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Letter 12389

Johnson, Mary to Darwin, C. R.

[Jan 1880]

Summary

She and her father will not be idle working on worms for CD.

Transcription

My dear Mr. Darwin—

How much more lasting is the friendship between two men than two women! My father’s very warm feeling for you is not lessened by absence & he gloats over yr. books & any word of you he hears— When yr. letter came I saw such a glow of pleasure on his dear old face & with as much joy as if announcing a legacy (in wh: respect we have been lucky of late) he said “Darwin is still at wormbs”— my thoughts flew to the foreign city with that unattractive name but soon all was explained & I am as keen as he. If you hear nothing for a day or two do not think we are idle— One of the most curious adventures in our wanderings was that while at Penally near Tenby I heard through a cottager’s wife that “some swell fr. Oxford was opening a hole in the rock”— I sniffed it fr. afar as a bit of fun for my father & after his own heart & refreshing too when he had been suffering fr. afternoon teas & garden parties.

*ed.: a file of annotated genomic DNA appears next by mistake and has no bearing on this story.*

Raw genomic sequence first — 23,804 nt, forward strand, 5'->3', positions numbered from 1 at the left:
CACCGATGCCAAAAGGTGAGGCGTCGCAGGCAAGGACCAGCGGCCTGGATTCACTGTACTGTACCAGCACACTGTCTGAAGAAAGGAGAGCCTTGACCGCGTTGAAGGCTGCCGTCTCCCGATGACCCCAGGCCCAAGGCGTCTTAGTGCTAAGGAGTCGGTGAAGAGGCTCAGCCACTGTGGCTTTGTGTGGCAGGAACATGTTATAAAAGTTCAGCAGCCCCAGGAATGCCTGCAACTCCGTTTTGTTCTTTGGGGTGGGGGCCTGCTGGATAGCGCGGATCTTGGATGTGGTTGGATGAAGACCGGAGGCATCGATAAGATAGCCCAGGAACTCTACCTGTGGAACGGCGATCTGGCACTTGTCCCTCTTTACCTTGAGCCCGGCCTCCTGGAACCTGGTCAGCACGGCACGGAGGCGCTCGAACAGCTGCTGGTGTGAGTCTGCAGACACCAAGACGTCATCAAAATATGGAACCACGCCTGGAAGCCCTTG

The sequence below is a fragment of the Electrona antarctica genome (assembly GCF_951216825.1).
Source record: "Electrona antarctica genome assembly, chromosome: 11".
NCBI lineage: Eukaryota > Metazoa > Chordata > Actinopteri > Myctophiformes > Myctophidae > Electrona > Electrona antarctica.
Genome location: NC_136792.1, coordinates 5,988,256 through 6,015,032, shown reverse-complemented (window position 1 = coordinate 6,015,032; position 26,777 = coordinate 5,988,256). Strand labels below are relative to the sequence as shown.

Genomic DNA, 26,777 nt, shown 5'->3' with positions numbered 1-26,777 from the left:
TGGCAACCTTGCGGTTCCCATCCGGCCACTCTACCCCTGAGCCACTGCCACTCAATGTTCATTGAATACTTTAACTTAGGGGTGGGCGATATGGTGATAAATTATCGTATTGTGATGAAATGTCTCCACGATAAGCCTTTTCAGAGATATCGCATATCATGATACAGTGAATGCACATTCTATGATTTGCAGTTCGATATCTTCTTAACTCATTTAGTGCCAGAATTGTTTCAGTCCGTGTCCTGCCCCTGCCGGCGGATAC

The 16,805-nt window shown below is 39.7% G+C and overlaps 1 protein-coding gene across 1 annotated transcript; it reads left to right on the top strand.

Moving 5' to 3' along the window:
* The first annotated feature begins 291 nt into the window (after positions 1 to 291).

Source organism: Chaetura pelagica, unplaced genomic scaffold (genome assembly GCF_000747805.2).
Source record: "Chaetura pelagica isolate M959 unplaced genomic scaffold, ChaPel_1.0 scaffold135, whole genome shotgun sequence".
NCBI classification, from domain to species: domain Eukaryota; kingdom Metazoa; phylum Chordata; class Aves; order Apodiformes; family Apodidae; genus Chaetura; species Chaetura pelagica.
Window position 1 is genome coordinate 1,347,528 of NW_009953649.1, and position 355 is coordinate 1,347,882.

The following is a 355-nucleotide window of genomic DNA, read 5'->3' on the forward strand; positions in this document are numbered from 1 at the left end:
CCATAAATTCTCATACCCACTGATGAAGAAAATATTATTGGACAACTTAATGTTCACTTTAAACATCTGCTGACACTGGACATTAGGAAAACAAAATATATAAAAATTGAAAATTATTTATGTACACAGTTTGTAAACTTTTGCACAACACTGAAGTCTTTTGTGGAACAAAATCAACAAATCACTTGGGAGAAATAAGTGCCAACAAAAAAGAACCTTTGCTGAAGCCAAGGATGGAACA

We timidly neared the spot & were cheered to hear the tap of hammers— a great scramble & we were at the entrance when to our surprise a giant in shirt sleeves came forward with two out-held hands & “Hoorah here is Dr. Johnson”   it was Proffessor Rolleston of Oxford who had often called & had long talks with father in our old home— he then jokingly greeted me as the first female who had entered since the flood except a she bear or so— we had such an interesting day among the bones & fed by the Proff: with Coffee out of a Soda water bottle, the workmen all round with their dinners but father says he must post his letter & I must stop

Goodbye & thank you for all the pleasure you give us— | Yrs. truly | Mary Johnson

DAR 168: 73

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